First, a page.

Tales of a nomad
Updated: 2015-04-01 07:07
By Belle Taylor(China Daily)
Tim Cope spent four years traveling from Mongolia to Hungary. Photo provided to China Daily
Every four or five years a particularly harsh winter sweeps through the steppes of Mongolia and Kazakhstan.
Locally known as zud, the freezing weather kills livestock, lays fertile land to waste and makes simple survival a challenge.
It was Christmas Eve, and Tim Cope was riding right into one.
"I was heading into this area called the Starving Steppe in Kazakhstan, and it was dropping into the minus 30s, minus 40s. By this stage I had three horses, I was alone," Cope says.
Fearing the worst, he pushed his horses to reach the only settlement within hundreds of kilometers. But when he got there, far from the cozy agricultural village of nomads that he had envisaged, it was a grim and remote gold mining town. Nonetheless, Cope was glad to be taken to a small hut by "two shadowy figures", as he describes them.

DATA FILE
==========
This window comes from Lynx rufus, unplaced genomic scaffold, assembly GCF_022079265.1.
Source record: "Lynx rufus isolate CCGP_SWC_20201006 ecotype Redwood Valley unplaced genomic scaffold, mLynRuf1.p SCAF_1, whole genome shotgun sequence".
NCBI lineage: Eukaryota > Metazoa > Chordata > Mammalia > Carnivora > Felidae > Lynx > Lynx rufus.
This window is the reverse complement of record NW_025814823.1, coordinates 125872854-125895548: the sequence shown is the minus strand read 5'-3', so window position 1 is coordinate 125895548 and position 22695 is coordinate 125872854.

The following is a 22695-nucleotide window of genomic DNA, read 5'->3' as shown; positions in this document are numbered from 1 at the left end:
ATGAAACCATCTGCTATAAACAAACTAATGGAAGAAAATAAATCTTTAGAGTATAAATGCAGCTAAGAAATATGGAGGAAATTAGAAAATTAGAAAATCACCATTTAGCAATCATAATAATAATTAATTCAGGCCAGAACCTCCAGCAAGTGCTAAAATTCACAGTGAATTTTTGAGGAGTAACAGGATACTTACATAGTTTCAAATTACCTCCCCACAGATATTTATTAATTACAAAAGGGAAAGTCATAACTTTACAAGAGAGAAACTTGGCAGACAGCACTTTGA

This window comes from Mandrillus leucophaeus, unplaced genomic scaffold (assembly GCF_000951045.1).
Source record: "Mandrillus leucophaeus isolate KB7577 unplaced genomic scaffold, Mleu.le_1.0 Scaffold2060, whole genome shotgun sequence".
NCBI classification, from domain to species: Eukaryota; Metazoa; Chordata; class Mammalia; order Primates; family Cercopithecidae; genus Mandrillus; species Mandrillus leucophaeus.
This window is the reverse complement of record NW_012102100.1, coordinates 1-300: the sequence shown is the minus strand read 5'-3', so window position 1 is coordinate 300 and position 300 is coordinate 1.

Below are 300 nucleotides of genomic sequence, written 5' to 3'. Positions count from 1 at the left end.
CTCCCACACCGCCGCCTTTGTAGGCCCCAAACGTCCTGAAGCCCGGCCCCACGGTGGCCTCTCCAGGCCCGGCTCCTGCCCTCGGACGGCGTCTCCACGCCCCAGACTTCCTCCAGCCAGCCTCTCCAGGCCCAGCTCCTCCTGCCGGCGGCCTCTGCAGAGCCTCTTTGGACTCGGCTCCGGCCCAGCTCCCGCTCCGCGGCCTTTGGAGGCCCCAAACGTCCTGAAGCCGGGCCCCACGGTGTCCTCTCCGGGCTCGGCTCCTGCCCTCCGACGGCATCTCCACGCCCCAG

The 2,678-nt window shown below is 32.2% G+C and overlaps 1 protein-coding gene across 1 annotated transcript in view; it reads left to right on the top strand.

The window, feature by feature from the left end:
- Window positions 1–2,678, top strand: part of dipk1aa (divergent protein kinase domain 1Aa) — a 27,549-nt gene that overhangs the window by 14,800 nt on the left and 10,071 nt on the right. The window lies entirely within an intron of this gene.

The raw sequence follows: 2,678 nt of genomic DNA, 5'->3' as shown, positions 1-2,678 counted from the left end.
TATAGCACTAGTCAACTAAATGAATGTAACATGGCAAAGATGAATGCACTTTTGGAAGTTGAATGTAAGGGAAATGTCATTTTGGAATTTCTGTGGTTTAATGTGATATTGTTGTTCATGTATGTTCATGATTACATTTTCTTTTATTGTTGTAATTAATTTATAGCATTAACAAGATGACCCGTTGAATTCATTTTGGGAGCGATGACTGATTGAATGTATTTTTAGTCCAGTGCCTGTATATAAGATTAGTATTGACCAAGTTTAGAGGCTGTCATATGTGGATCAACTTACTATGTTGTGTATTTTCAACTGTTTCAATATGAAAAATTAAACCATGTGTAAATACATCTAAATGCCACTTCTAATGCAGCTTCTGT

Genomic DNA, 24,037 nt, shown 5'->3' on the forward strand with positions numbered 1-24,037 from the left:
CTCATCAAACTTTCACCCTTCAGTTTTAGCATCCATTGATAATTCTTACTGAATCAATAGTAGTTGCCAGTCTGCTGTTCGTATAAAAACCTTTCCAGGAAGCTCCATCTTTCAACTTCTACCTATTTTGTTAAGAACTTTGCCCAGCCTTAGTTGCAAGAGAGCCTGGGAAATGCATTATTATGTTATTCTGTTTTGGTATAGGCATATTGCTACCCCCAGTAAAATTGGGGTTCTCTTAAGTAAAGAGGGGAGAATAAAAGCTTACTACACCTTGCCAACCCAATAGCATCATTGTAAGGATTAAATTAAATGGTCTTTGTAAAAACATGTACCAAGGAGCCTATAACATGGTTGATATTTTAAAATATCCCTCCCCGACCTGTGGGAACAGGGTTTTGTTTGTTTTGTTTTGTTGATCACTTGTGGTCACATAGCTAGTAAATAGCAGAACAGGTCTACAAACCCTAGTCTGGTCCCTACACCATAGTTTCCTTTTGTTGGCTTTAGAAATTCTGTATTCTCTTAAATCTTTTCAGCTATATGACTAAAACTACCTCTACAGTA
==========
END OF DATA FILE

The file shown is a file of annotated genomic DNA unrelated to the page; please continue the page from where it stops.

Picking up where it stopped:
"In the morning when I woke up I saw these two men, they probably hadn't washed in months and they said, 'don't worry Tim, sit back have a glass of vodka and a cup of tea,'" Cope says. "I went to look for food for the animals and there was none and I came back and they had caught a couple of street pigeons for Christmas dinner."
He pauses. "That was one of the times on the trip where I genuinely wanted an exit route."
That's just one of the moments that marked Cope's journey between 2004 and 2007 from Mongolia to Hungary, tracing the ancient trail of Genghis Khan. He traveled by horse, experiencing firsthand how some of the world's earliest empire builders traveled, how they survived and what they saw.
"The aim of the trip was to see the world through (a) nomad's eyes," he says. "And I realized that nomads see the world through the horses' eyes."